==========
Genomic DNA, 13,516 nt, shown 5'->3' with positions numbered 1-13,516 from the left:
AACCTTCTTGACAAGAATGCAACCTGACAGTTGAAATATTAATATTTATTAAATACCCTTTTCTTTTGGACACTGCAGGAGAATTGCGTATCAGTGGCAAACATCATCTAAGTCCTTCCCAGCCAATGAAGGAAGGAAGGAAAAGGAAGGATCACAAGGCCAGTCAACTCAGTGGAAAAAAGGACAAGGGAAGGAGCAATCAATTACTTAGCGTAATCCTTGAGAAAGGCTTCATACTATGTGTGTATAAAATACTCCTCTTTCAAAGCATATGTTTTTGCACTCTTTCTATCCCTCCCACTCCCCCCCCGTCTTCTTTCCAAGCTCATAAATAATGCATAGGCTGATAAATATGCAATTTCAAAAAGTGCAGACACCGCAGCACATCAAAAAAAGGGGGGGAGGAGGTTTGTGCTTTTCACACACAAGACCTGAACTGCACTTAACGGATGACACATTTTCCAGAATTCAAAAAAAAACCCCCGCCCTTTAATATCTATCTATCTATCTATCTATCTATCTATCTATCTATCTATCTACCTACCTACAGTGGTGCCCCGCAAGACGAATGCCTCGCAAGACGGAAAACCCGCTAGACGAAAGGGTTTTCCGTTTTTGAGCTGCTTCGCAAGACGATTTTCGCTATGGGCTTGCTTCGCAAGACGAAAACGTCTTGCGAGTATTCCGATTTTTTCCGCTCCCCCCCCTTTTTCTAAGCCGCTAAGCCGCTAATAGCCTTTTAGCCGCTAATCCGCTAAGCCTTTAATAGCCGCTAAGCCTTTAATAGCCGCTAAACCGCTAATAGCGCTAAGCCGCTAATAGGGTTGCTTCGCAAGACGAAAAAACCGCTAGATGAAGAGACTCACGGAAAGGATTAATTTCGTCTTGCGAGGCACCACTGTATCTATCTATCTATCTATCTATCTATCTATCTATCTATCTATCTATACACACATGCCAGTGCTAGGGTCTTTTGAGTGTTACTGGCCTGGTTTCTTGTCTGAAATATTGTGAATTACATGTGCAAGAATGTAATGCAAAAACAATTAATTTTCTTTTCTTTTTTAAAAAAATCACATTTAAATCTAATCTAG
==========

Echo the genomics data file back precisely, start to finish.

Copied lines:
Genomic DNA, 13,516 nt, shown 5'->3' with positions numbered 1-13,516 from the left:
AACCTTCTTGACAAGAATGCAACCTGACAGTTGAAATATTAATATTTATTAAATACCCTTTTCTTTTGGACACTGCAGGAGAATTGCGTATCAGTGGCAAACATCATCTAAGTCCTTCCCAGCCAATGAAGGAAGGAAGGAAAAGGAAGGATCACAAGGCCAGTCAACTCAGTGGAAAAAAGGACAAGGGAAGGAGCAATCAATTACTTAGCGTAATCCTTGAGAAAGGCTTCATACTATGTGTGTATAAAATACTCCTCTTTCAAAGCATATGTTTTTGCACTCTTTCTATCCCTCCCACTCCCCCCCCGTCTTCTTTCCAAGCTCATAAATAATGCATAGGCTGATAAATATGCAATTTCAAAAAGTGCAGACACCGCAGCACATCAAAAAAAGGGGGGGAGGAGGTTTGTGCTTTTCACACACAAGACCTGAACTGCACTTAACGGATGACACATTTTCCAGAATTCAAAAAAAAACCCCCGCCCTTTAATATCTATCTATCTATCTATCTATCTATCTATCTATCTATCTATCTACCTACCTACAGTGGTGCCCCGCAAGACGAATGCCTCGCAAGACGGAAAACCCGCTAGACGAAAGGGTTTTCCGTTTTTGAGCTGCTTCGCAAGACGATTTTCGCTATGGGCTTGCTTCGCAAGACGAAAACGTCTTGCGAGTATTCCGATTTTTTCCGCTCCCCCCCCTTTTTCTAAGCCGCTAAGCCGCTAATAGCCTTTTAGCCGCTAATCCGCTAAGCCTTTAATAGCCGCTAAGCCTTTAATAGCCGCTAAACCGCTAATAGCGCTAAGCCGCTAATAGGGTTGCTTCGCAAGACGAAAAAACCGCTAGATGAAGAGACTCACGGAAAGGATTAATTTCGTCTTGCGAGGCACCACTGTATCTATCTATCTATCTATCTATCTATCTATCTATCTATCTATCTATACACACATGCCAGTGCTAGGGTCTTTTGAGTGTTACTGGCCTGGTTTCTTGTCTGAAATATTGTGAATTACATGTGCAAGAATGTAATGCAAAAACAATTAATTTTCTTTTCTTTTTTAAAAAAATCACATTTAAATCTAATCTAG